VDOT asks for public input on Great Falls road safety amid high crash rate
3 mins read

VDOT asks for public input on Great Falls road safety amid high crash rate

VDOT asks for public input on Great Falls road safety amid high crash rate
Virginia Department of Transportation is examining Walker Road in Great Falls for potential safety improvements (via VDOT)

In response to concerns about frequent traffic accidents and speeding, the Virginia Department of Transportation is collecting feedback from residents through a public safety survey on Walker Road in Great Falls.

The survey, which will be active through this Friday (July 12), was initiated at the request of state Sen. Jennifer Boysko, Del. Rip Sullivan and Dranesville County Supervisor Jimmy Bierman and aims to address safety concerns along a 2-mile stretch from Colvin Run Road to Georgetown Pike.

According to VDOT, an average of 4,750 to 5,130 vehicles pass through the area daily.

During a virtual community meeting held on June 20, residents highlighted several issues along the road, including the need for traffic calming measures to reduce speeds, inadequate pedestrian and cyclist facilities, the presence of heavy vehicles and a proposal to convert the single-lane bridge into a two-lane bridge.

“I think the main issue and safety concern on Walker Road is slowing traffic to a safe and reasonable speed,” said one participant. “At times, traffic on Walker Road is very fast, and all the curves and bends certainly create safety issues for all road users.”

According to VDOT officials, there were 43 crashes on Walker Road between 2019 and 2023, with 12% resulting in visible injuries and 88% resulting in property damage only.

“Forty percent of these accidents are oblique collisions, 28% are rear-end collisions, and 23% are off-road collisions,” VDOT traffic engineer Siavash Mousavizadeh told the meeting.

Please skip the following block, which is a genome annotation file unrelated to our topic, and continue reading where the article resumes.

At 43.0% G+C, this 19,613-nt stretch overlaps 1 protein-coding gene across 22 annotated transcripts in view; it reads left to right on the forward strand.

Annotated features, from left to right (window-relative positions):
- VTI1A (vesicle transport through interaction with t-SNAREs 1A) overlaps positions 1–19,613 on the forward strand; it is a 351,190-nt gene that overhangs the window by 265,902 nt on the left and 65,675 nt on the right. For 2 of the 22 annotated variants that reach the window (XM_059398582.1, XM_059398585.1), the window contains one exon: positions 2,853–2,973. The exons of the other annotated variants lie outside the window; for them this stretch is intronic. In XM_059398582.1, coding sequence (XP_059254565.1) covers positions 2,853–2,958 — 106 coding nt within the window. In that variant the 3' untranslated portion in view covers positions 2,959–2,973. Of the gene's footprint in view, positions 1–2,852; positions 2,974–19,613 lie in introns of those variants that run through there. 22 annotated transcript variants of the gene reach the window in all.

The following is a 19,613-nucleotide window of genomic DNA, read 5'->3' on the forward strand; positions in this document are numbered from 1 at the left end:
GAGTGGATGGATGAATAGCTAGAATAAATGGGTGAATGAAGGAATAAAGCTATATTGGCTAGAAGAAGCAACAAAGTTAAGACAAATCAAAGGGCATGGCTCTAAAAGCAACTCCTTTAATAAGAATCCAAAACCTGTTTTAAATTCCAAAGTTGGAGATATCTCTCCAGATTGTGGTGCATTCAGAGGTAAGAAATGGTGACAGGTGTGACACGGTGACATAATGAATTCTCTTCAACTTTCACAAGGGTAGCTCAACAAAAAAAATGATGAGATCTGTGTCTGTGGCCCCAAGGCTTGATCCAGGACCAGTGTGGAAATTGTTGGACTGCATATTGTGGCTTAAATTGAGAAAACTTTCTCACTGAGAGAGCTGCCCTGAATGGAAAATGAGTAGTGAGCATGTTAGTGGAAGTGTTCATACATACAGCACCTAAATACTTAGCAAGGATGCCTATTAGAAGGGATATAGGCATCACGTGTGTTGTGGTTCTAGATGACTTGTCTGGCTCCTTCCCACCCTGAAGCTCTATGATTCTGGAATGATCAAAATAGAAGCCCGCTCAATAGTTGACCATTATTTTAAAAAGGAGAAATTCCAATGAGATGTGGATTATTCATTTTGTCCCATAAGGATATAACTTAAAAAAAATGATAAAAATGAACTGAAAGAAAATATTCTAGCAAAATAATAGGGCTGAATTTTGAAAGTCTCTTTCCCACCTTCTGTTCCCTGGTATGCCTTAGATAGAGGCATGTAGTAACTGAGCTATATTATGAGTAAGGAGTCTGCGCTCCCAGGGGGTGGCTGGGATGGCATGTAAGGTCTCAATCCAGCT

Despite several curves designed to reduce speeds and a 35 mph speed limit in effect, VDOT recorded an average speed of 41 mph on the road in both directions, especially on sections with straight sections, Mousavizadeh noted.

Additionally, attendees expressed concerns about VDOT’s proposal to replace the one-lane bridge over Piney Run with a two-lane bridge. They argued that the existing bridge helps calm traffic and feared the change would encourage drivers to speed even more.

“If we go on the two-lane bridge, drivers will be going at higher speeds around that curve, over the top of the hill in sight of my driveway, and I’ll have a hard time getting out,” one participant said.

While understanding participants’ concerns about replacing the bridge, VDOT officials and a representative from Kimberly-Horn, a North Carolina-based engineering consulting firm, said the single-lane bridge also increases the risk of rear-end collisions and drivers running off the road.

“So that’s the trade-off, well, there’s that traffic-calming effect that you all saw, and that’s important,” said Jourdyn Fuga, Kimley-Horn’s project manager. “But we also have the danger of running off the road … where you can run off and fall down a pretty steep area.”

Once the survey is completed, VDOT will produce a report by August with recommendations for improvements to Walker Road and will hold another community engagement meeting in September.

The research is scheduled to be completed in October.

VDOT anticipates hiring contractors to replace the Piney Run Bridge later this year, with work expected to begin in early 2025.